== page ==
2. After each use, take apart bottles and wash all parts that contact milk in hot soapy water. Use a clean bottle brush.
  3. Rinse thoroughly with hot water to remove residue.
  4. Sterilize using one of these methods:
    • Steam sterilizer – Follow product instructions.
    • Boiling water – Fully submerge bottle and parts in boiling water for 5 minutes.
    • Steam – Hold bottle neck down over steaming water in a pot for 5 minutes, keeping neck out of water.
  5. Air dry fully before re-assembling bottles. Do not towel dry.

Deep clean pump parts at least once daily. Clean bottles after every use. Sterilize once daily or more if desired. Avoid using harsh dishwashing soaps which may leave residues.

Safe Bottle Feeding Tips for Expressed Breast Milk

When getting ready to feed your baby a bottle of your pumped milk, follow these safety guidelines:

  • Wash hands before handling milk.
  • Use milk removed from the refrigerator or freezer — never at room temperature.
  • Gently swirl milk to disperse cream before warming.
  • Warm milk gradually by placing bottle in warm water. Avoid microwaving.
  • Test temperature by dripping milk on your wrist before feeding. It should feel lukewarm, not hot.
  • Feed baby slowly, pausing often. Watch for cues like stopping sucking.
  • Throw out any milk remaining in bottle after feeding. Do not save or re-refrigerate.
  • Rinse bottle and parts immediately after use to avoid dried milk from sticking.

Proper warming helps retain nutrients in expressed milk. Sudden high heat from microwave ovens can cause hot spots that could burn baby.

Identifying Spoiled Milk

On occasion, stored breast milk can spoil before the recommended storage time. Look for these signs of spoiled milk:

  • Smell: Rancid or sour odor not like fresh milk
  • Color: Pink, yellow, or brown tint instead of white or cream
  • Texture: Separated, clumpy, gelatinous or slimy
  • Taste: Sour or bitter flavor

If milk shows signs of spoilage, err on the side of caution and discard it. Do not taste milk to check if unsure about appearance or smell.

Spoiled milk does not necessarily indicate your milk has “gone bad”. Certain components like fats may degrade faster, causing rancidity without making milk unsafe. But it’s not worth taking a chance on bacterial contamination.

Avoiding Contamination When Storing Milk

To help prevent spoiled milk, observe proper hygiene during pumping, storage, and feeding. Key tips include:

  • Always wash hands and pump parts before pumping sessions.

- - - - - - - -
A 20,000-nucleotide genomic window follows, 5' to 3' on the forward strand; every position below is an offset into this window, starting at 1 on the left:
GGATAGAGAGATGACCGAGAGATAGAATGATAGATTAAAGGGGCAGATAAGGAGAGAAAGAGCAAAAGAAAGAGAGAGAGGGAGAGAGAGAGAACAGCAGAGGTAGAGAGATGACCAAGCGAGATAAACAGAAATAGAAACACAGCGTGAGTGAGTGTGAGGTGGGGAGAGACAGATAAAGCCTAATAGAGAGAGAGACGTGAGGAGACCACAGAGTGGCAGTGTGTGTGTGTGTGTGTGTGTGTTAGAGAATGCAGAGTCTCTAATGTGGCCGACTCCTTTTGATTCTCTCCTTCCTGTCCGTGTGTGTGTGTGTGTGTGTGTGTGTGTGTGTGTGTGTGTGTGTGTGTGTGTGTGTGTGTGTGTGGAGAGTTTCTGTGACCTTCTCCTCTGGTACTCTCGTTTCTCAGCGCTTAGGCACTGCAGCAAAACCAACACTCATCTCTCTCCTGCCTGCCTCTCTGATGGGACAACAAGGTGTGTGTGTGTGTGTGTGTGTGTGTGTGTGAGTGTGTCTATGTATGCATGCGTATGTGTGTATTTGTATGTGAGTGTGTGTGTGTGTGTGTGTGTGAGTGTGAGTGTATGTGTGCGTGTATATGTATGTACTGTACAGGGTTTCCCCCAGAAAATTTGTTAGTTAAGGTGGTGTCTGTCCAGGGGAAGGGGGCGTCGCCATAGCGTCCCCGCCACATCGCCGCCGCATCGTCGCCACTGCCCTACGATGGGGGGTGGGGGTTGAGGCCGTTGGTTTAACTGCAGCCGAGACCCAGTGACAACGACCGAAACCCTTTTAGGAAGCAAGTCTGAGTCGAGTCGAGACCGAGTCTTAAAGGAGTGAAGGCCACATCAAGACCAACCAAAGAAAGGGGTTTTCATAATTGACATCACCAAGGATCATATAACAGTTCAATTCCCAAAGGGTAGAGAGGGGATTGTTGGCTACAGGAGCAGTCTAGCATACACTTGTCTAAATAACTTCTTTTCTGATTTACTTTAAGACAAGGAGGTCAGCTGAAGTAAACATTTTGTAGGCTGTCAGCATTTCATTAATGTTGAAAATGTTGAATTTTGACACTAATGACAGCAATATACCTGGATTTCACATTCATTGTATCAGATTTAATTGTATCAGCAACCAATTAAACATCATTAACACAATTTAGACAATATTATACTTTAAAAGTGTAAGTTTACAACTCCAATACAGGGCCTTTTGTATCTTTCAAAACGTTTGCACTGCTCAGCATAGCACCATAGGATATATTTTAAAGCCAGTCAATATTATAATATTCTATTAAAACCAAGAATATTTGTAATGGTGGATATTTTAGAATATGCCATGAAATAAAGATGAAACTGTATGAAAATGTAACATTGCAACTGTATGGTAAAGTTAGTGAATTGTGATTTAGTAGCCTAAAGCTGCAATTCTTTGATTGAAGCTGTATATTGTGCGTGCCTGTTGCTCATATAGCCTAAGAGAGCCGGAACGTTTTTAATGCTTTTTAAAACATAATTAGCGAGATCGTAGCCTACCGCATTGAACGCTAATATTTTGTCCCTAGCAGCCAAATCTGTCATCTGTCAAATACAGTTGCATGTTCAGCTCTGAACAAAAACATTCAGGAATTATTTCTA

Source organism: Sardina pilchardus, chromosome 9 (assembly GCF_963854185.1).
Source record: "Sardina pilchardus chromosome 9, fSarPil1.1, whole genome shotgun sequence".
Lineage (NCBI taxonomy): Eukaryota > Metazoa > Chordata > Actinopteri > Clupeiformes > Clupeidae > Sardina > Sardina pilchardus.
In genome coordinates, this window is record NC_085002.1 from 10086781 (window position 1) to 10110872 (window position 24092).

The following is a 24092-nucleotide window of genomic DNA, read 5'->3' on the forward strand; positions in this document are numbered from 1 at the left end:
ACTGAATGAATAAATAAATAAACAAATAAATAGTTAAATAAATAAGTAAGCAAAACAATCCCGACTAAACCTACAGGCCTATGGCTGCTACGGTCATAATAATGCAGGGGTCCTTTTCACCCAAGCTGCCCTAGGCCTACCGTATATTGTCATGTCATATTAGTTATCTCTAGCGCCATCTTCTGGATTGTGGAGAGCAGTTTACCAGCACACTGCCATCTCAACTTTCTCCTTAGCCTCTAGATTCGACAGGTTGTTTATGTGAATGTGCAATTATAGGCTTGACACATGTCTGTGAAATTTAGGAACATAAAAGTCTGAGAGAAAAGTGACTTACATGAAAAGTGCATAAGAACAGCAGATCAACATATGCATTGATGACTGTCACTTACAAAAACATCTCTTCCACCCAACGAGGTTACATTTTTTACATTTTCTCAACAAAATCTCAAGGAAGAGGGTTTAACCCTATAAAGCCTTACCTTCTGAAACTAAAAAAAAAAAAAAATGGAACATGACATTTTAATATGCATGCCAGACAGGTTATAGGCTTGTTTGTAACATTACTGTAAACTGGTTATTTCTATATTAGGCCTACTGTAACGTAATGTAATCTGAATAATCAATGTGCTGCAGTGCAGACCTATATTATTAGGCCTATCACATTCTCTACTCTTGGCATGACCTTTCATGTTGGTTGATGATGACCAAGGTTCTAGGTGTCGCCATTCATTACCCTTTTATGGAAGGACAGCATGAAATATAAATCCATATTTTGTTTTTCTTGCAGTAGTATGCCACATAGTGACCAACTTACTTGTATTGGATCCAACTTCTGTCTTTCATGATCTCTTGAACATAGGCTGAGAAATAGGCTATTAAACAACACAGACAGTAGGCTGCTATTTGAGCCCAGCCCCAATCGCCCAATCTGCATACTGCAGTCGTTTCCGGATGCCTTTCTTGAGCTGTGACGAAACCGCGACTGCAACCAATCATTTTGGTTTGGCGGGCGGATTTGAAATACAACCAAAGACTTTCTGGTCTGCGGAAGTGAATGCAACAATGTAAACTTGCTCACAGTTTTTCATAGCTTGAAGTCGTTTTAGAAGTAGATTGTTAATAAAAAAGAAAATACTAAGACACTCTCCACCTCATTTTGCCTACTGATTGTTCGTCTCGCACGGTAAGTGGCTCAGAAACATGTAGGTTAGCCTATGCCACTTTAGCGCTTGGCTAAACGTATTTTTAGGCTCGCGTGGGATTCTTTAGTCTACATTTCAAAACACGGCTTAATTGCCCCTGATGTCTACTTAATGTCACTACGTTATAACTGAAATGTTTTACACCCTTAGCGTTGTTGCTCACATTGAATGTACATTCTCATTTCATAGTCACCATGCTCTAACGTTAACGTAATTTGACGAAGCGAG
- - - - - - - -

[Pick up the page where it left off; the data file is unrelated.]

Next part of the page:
• Use clean bottles meant for human milk storage.
  • Pump milk in a clean, dedicated space.
  • Seal bottles or bags tightly to avoid leaks or spills in freezer.
  • Store only breast milk in designated bottles. Do not mix with formula, juice, etc.
  • Freeze milk immediately if not using soon.

Bottles that appear clean may still harbor unseen contaminants. Sterilizing provides an added layer of protection against bacteria or viruses entering expressed milk, especially important for preemies.

Traveling With Expressed Breast Milk

You can transport refrigerated or frozen breast milk for your baby while traveling. Some tips for travel:

  • Carry frozen milk in a cooler with ice/cold packs to keep it as close to 0°F as possible.
  • Insulate bottles of refrigerated milk, like in a cooler bag. Limit opening/closing cooler.
  • Consider bringing a travel bottle warmer, or pack the milk close to an ice pack in the cooler to chill it faster.
  • Avoid checking frozen milk if flying — the flight may be longer than the 3-4 hour recommended max time milk should thaw.
  • When you arrive, immediately use refrigerated milk or put frozen milk in freezer.

It’s best to transport expressed milk in insulated coolers with ice rather than leave it in a hot parked car for extended periods. Try to keep milk as cool as possible during travel.

Storing Milk When Returning to Work

Going back to work while still breastfeeding means you’ll need to pump and store your milk. Here are some tips to make it go smoothly:

  • Speak to your employer about accommodations for pumping breaks and a private space with access to a power outlet and sink.
  • Discuss using the employee refrigerator to store milk with colleagues. Get a designated shelf or container.
  • Bring a portable cooler bag to transport milk home. Include cold packs or ice.
  • Label all milk clearly with name and date for work fridge.
  • Freeze any extra milk for later – this takes up less space.
  • Clean pump parts as soon as possible after each session to avoid lingering milk smells at work.

With planning ahead and thoughtful storage, you can continue providing your nourishing milk for your baby’s needs even after returning to work outside the home.

Common Pumping and Storage FAQs

Does breast milk last longer frozen or refrigerated?

Frozen milk lasts significantly longer than refrigerated, around 6–12 months in a deep freezer vs. 3–5 days in the refrigerator. Freezing is the best method for long-term storage.

Can I combine milk from different pumping sessions in one bottle?

It’s best to store milk in smaller portions of 2–4 oz. However, milk from two different sessions can be combined as long as it was pumped on the same day. Chill the fresher milk before combining.

Is it okay to freeze milk in disposable bottle liner bags?

No, disposable bottle liners are too thin and prone to cracking and leaking. Opt for thicker, durable breastmilk storage bags designed for freezing instead.

Can I microwave bottles of frozen milk to thaw or warm them?

Microwaving can lead to hot spots that could burn baby. It’s safer to gently thaw or warm milk under warm running water or in a warm water bath. Never boil or overheat.

How long can breastmilk sit out at room temperature?

Freshly pumped milk is good for 4 hours at room temperature up to 25°C or 77°F. Any longer than 4 hours, it’s best to refrigerate or freeze the milk right away.

Do I need to sterilize pump parts and bottles before each use?

You don’t necessarily need to sterilize every time. A thorough wash with hot soapy water is sufficient for cleaning before each use. Sterilizing everything once daily provides added protection.

Conclusion

Storing breast milk properly is important so your hard work and nutrition is not wasted. When pumped and stored using the proper containers, temperatures, and handling, breast milk retains its nutritional and immune-boosting qualities to continue providing optimal nourishment for your baby, even when you cannot breastfeed directly. With safe refrigeration and freezing, storage is convenient and flexible whether at home, work, or on the go.

Leave a Comment